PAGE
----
Frequently Asked Questions

Question: My son who has Asperger’s syndrome is 29 years old and lives with us because he can’t find steady work and can’t afford to live on his own. Are there any group homes for adults with Asperger’s syndrome?

Answer: You are in good company.  There are many parents of adults with Asperger’s syndrome who are supporting their adult child(ren) who are having problems launching into an independent life.  You may want to call contact a social service agency in your city to find resources for assisted living for young adults.  In Tucson, we have La Frontera, a community mental health agency.  They have resources for indigent adults with mental illnesses, such as group homes, counseling, and psychiatric services.  Since many people with  Asperger’s syndrome have co-existing conditions like depression, anxiety, OCD, ADD, and Tourette’s, they often can qualify for services.  The adult would have to qualify under La Frontera’s income guidelines.  Contact them to learn more details:  La Frontera Center, Inc, a nonprofit, community-based behavioral health agency, (520) 838-5600,

Question: I am a 33 year old woman who was diagnosed with Asperger’s syndrome a year ago in Tucson, AZ. I have been unable to hold down a job for more than a couple of months. Then I get fired. I would like to go through some kind of job training so that I can help.

Answer: Hello Kathy in Tucson:  I am sorry to announce that at present, AZ state does not consider Asperger’s syndrome a disability.  Therefore, an adult with an Asperger’s syndrome diagnosis does not qualify for state disability benefits through the Department of Economic Security Division of Developmental Disabilities. There are a number of private organizations and individuals who do career counseling.  You will find them under the heading of “Career Counseling” in the Yellow Pages and online.  Additionally, there are a number of companies in Tucson that support disabled individuals.  I understand that Frys Food and Drug Store is one of them, as is the Century Theaters. You may want to check with the Beacon Foundation also.  Many people with Asperger’s syndrome find that jobs in call centers work out for them and there are a number of them in Tucson.

Question: I can’t find a mental health professional in my city or even in a near-by city who is an expert in treating and diagnosing Aspergers’ syndrome. Where can I find help for my adult son with Asperger’s?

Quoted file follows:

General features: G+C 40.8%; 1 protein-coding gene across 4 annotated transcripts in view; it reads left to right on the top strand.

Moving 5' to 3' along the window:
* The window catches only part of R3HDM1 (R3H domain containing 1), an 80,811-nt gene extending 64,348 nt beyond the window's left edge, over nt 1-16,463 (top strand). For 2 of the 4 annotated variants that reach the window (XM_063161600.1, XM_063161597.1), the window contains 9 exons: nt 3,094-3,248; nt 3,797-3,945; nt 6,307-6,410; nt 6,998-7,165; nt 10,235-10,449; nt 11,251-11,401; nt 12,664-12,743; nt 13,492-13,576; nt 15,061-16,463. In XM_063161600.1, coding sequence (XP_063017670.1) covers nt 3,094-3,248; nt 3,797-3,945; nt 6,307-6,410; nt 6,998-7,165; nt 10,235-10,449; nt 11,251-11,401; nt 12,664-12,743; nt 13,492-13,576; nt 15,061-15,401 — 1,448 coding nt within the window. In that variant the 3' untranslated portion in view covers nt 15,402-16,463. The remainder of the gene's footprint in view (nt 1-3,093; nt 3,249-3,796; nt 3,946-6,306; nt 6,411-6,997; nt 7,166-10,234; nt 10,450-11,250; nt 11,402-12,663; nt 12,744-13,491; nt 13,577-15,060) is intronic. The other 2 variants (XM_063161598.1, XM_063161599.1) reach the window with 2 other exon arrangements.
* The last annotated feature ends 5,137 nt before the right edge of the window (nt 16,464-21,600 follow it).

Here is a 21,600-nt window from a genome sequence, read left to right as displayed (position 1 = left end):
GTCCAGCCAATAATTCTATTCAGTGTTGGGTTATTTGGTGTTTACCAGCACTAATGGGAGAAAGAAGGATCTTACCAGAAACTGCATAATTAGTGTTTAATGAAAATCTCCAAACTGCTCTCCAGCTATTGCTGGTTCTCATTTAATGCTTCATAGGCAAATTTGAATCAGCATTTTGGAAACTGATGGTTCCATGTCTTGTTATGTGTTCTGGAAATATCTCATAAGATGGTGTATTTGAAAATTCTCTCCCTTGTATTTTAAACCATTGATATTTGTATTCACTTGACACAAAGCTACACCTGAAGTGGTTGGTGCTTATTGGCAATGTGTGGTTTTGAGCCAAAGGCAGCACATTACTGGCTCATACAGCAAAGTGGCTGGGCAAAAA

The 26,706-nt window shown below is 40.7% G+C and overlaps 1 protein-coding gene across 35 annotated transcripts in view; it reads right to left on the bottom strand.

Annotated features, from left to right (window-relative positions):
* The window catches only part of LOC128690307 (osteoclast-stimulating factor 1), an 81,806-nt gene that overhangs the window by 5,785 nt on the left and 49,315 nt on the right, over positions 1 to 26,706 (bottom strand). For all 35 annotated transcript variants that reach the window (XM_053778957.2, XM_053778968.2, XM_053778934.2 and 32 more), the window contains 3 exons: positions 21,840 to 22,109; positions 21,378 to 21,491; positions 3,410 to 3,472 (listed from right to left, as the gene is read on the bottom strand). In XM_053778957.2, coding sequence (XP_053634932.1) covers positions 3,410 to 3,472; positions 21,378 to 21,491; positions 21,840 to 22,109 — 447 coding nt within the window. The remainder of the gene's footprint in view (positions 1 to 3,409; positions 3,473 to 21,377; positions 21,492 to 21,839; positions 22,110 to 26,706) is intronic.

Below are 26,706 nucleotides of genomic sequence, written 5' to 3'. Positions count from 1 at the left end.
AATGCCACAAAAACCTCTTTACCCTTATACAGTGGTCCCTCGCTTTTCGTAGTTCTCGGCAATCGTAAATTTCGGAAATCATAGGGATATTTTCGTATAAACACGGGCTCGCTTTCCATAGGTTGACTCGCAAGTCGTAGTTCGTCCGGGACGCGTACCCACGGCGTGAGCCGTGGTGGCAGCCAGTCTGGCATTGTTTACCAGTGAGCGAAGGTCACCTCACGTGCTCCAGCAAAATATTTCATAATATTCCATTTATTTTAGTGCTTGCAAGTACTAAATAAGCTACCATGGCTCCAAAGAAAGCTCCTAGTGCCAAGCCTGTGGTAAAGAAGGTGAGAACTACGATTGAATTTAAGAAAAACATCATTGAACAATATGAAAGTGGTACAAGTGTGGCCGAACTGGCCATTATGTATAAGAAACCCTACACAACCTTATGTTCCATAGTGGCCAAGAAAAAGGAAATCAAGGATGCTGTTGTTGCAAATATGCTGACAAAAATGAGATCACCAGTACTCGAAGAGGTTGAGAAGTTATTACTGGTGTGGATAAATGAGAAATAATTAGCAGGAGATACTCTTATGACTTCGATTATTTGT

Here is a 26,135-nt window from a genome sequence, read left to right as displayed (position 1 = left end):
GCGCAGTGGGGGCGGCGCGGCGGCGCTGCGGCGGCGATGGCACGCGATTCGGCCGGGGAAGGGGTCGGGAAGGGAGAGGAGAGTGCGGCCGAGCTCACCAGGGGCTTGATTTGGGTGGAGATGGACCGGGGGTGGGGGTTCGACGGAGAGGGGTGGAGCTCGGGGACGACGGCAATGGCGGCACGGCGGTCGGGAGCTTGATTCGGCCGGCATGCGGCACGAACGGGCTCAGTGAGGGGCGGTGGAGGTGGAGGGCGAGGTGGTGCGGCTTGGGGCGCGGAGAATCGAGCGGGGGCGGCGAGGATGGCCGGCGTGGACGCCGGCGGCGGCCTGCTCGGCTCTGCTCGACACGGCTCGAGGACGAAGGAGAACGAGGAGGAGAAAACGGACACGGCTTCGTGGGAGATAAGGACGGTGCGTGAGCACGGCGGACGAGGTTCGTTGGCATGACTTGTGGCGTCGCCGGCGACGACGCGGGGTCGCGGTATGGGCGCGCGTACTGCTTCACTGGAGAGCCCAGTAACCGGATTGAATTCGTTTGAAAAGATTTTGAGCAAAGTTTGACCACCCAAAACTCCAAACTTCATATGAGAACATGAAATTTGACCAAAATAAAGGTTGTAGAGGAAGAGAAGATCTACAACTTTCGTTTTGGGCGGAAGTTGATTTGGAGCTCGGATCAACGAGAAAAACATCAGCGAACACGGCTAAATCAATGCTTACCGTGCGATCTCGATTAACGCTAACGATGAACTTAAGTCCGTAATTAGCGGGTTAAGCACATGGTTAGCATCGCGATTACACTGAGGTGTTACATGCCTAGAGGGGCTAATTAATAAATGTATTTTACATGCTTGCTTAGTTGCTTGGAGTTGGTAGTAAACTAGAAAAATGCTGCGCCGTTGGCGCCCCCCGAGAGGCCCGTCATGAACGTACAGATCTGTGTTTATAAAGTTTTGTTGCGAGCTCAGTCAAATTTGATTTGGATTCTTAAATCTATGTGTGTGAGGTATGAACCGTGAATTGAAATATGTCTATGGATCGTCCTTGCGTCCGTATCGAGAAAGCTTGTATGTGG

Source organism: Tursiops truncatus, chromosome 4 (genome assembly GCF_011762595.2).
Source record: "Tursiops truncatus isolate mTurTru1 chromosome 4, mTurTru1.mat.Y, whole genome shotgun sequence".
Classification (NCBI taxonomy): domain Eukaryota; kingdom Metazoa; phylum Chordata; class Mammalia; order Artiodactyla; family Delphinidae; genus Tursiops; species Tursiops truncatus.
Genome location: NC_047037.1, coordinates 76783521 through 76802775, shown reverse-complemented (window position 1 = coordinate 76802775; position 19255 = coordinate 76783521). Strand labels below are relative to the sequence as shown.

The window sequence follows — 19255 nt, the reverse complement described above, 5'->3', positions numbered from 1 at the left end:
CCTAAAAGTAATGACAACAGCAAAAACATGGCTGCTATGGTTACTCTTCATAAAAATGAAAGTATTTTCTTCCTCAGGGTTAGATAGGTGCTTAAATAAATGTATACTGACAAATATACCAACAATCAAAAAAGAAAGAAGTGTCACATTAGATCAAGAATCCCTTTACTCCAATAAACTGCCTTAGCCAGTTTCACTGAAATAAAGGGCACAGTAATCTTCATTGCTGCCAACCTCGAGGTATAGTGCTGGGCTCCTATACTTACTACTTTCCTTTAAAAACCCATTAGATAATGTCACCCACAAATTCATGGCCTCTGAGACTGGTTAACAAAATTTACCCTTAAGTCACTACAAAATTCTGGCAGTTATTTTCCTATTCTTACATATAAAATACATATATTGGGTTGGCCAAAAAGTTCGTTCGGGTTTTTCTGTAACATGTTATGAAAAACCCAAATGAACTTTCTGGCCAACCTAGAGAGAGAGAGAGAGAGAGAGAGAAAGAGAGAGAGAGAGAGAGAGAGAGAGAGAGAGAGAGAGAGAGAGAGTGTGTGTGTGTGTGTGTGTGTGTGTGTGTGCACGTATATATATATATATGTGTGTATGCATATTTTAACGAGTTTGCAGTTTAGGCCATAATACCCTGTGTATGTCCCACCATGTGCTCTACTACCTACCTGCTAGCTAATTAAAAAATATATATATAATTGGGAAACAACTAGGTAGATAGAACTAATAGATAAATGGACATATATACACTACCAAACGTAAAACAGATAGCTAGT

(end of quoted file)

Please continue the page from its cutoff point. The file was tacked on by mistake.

Answer: You almost always find a neuropsychologist who is trained in the diagnosis of Asperger’s syndrome.  A neuropsychologist may also know how to treat the special issues of Asperger’s and may know the resources in your area that would be of help to your son.  Look in the yellow pages of your local phone directory for neuropsychologists or find them online with the name of your city and the word “neuropsychologist’.

Question: My son is 27 years old and has Asperger’s. He can’t drive because he is too emotionally volatile. He experiences road-rage in traffic and is distractible. His social anxiety is so severe that getting on a bus to go to work is troubling to him.

Answer: Many young people with Asperger’s syndrome do experience emotional problems associated with driving.  Driving requires multitasking and lots of sensory data processing:  noise, lights, moving vehicles all around, signs, pedestrians, weather conditions, and finding ones way to a specific location.  Sensory overload and difficulty with multitasking are common problems for people with Asperger’s.  One possible avenue to take may be professional driving instruction and lots of practice with a responsible adult.  People with Asperger’s can learn to overcome many of the problems they experience with driving.  Counseling may also help.    In most metropolitan areas there is usually transportation system that transports people with disabilities.  You would need to go to your state’s department of economic security to initiate a disability determination to qualify for such services.

Question: I have an adult daughter who was diagnosed with Asperger’s. She has not been able to find work and has never lived on her own. She would like to be independent but doesn’t know how to access services or resources in our state. What are her options?

Answer: You may want to help your daughter apply for Social Security disability services.  Go to your local Social Security office and request an application.  You may be able to download an application online.  There is no guarantee that your daughter will qualify but it is worth a try, especially if she suffers with depression, anxiety, OCD, ADD, or any other mental illness in conjunction with her Asperger’s syndrome.

You may also want to call your state department of economic security to learn whether there is a vocational rehabilitation program that would help her to find work or get training and education towards a career path.